PRESS RELEASE: On Heaven and Earth: Pope Francis on Faith, Family, and the Church in the 21st Century

New Pontiff Demonstrates Commitment to Interfaith Dialogue through Conversations with Jewish Rabbi 

An interreligious dialogue between Pope Francis and a prominent Argentine rabbi will be published for the first time in English on April 19 by Image Books, the Catholic-interest imprint of Random House, Inc.’s Crown Publishing Group.

Written with Rabbi Abraham Skorka, Rector of the Latin American Rabbinical Seminary in Buenos Aires, Argentina, On Heaven and Earth: Pope Francis on Faith, Family and the Church in the 21st Century (April 19, 2013, Image) records seminal discussions from numerous hours of conversation between the two religious leaders.

An encapsulation of what the new pope believes, On Heaven and Earth addresses a variety of theological and worldly topics including God, fundamentalism, atheism, the Holocaust, abortion, homosexuality, euthanasia, same-sex marriage, and globalization.

 “Dialogue is born from a respectful attitude toward the other person, from a conviction that the other person has something good to say,” writes then Cardinal Bergoglio in the introduction to the book. “It supposes that we can make room in our heart for their point of view, their opinion and their proposals.”

The book will be released simultaneously in print, digital, and audio formats in the U.S. and Canada. A Spanish-language edition titled Sobre el Cielo y la Terra will also be issued in North America by Vintage Espanol, also a Random House, Inc. imprint, in print and digital formats. A Spanish-language edition of the book with the same title was previously published in 2010 in Latin America and Spain by Random House Mondadori.


Quotes from Jorge Mario Bergoglio, now Pope Francis, on topics of interest:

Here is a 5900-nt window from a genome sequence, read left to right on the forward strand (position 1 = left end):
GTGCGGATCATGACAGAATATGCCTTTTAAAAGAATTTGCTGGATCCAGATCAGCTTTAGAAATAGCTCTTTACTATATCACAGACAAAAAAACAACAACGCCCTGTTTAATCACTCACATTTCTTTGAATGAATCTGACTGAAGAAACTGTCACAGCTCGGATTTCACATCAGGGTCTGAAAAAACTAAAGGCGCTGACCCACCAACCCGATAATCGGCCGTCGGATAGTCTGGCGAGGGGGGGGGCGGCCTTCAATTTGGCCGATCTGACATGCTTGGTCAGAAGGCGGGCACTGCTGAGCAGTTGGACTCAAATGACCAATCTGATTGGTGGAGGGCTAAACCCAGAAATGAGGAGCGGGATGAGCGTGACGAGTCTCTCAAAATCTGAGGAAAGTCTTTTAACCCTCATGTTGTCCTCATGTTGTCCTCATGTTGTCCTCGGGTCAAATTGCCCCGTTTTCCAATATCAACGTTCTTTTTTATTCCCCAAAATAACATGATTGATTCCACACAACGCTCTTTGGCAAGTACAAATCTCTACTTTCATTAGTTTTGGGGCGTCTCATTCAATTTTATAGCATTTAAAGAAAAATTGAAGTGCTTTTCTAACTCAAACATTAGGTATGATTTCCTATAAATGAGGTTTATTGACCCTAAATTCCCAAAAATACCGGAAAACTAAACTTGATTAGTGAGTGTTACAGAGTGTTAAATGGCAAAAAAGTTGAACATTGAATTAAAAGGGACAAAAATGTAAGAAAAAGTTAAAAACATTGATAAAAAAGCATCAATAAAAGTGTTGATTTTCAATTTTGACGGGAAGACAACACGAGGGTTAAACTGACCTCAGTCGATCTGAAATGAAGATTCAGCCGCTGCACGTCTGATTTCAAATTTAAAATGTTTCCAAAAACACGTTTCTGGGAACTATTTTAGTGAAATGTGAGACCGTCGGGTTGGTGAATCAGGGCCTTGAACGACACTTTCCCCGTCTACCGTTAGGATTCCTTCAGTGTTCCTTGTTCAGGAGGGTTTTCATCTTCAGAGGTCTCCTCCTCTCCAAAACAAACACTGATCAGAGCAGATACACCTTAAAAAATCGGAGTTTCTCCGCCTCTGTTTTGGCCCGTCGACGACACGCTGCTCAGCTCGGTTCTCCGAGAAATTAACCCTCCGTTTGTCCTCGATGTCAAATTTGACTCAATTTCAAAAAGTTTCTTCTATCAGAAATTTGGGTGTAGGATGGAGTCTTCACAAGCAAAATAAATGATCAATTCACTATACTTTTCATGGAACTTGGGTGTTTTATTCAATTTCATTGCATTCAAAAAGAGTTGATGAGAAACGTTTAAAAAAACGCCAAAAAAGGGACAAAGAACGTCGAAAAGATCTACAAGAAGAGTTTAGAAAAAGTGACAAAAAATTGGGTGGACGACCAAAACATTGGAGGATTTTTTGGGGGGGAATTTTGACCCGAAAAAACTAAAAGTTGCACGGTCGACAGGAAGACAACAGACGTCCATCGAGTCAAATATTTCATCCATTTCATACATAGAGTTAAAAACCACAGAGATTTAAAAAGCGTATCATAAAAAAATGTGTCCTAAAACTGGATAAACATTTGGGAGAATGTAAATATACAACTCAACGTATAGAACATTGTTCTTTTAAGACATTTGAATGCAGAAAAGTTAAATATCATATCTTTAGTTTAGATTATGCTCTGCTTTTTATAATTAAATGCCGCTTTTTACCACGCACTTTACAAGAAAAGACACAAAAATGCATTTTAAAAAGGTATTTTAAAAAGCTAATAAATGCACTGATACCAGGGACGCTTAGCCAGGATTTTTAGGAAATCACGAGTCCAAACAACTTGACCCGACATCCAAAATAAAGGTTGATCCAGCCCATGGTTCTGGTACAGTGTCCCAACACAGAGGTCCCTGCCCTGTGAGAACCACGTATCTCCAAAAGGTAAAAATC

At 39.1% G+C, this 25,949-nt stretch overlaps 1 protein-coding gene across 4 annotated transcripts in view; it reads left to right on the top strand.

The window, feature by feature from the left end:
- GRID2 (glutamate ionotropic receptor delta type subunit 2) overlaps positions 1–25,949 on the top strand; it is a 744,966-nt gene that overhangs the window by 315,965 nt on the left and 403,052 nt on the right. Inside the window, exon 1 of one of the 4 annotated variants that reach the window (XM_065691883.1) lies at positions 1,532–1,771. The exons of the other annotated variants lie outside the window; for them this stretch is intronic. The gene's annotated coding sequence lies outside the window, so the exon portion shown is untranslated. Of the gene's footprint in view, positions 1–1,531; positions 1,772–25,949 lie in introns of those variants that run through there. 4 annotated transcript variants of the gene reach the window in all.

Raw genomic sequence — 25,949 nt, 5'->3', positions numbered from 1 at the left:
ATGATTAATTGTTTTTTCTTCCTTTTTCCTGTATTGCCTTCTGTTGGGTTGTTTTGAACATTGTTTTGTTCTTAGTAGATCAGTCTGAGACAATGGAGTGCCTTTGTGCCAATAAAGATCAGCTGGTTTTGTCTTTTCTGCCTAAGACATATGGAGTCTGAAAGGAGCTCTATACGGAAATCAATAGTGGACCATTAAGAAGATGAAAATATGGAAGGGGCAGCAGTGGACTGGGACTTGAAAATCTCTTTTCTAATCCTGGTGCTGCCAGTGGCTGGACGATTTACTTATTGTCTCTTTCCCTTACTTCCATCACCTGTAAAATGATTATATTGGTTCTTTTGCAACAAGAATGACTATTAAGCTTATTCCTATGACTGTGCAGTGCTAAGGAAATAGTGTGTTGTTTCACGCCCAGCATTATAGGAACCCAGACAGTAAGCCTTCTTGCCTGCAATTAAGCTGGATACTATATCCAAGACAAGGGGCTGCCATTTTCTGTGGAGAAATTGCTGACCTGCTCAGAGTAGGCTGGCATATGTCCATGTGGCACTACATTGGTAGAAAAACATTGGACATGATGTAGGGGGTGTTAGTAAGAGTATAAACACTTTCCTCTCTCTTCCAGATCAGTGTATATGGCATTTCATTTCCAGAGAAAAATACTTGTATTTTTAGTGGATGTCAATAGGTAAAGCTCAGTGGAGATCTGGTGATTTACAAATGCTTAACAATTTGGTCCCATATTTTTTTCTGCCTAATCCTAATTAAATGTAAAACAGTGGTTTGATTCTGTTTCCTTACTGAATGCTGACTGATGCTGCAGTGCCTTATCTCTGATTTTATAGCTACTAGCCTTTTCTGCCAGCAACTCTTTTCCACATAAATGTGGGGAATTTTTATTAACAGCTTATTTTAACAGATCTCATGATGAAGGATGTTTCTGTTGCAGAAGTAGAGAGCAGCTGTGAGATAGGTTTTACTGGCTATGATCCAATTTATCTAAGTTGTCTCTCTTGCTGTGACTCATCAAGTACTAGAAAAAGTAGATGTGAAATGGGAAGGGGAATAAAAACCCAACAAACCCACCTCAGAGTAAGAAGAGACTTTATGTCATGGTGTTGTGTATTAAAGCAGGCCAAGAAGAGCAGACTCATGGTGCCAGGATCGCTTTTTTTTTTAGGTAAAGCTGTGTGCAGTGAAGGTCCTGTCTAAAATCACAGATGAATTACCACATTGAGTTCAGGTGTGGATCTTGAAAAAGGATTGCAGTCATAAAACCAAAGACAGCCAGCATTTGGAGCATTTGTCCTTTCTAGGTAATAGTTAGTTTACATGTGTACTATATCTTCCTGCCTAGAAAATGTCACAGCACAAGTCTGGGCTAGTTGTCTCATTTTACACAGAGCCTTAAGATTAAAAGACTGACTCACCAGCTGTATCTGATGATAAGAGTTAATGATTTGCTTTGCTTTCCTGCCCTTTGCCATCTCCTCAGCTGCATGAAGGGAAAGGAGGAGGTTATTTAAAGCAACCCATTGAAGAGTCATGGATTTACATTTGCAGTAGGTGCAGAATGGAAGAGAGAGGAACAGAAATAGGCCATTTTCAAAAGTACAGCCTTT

On the Holocaust

“What you said about opening the archives relating to the Shoah seems perfect to me. They should open them and clarify everything. Then it can be seen if they could have done something, to what extent it could have been done, and if we were wrong in something we will be able to say: ‘We were wrong in this.’ We do not have to be afraid of that. The objective has to be the truth.”

—Ch. 24

On Same-Sex Marriage

“Religion has a right to give an opinion as long as it is in service to the people. If someone asks my advice, I have the right to give it to them. The religious minister, at times, draws attention to certain points of private or public life because he is the parishioners’ guide. However, he does not have the right to force anything on anyone’s private life. If God, in creation, ran the risk of making us free, who am I to get involved? We condemn spiritual harassment that takes place when a minister imposes directives, conduct, and demands in such a way that it takes away the freedom of the other person. God left the freedom to sin in our hands. One has to speak very clearly about values, limits, commandments, but spiritual and pastoral harassment is not allowed.”

—Ch. 16

On the Afterlife

“If belief in the afterlife were a psychological mechanism to avoid anguish, it would not help us. The anguish would come anyway. Death is a tearing away; that is why we live with anguish. One is attached and does not want to go; he is afraid. There is nothing you can imagine beyond this life that can free you from that. Even the most faithful feel that they are being stripped of something, that they have to leave behind part of their existence, their story. These are untransferable feelings. Perhaps those that have been in a coma have perceived something like this.”

—Ch. 10

On Poverty

“We have to help them earn a living. What is degrading to the poor is not giving them the oil that anoints them with dignity: a job. A poor man must not be looked at with disgust; he must be looked at in the eyes. Sometimes it may be uncomfortable but we have to be up to the task. The great danger – or great temptation – when aiding the poor, is falling into an attitude of protective paternalism that, at the end of the day, does not allow them to grow. A Christian’s obligation is to integrate the most deprived into his community in whatever way possible, but definitely to integrate them.”

—Ch. 23


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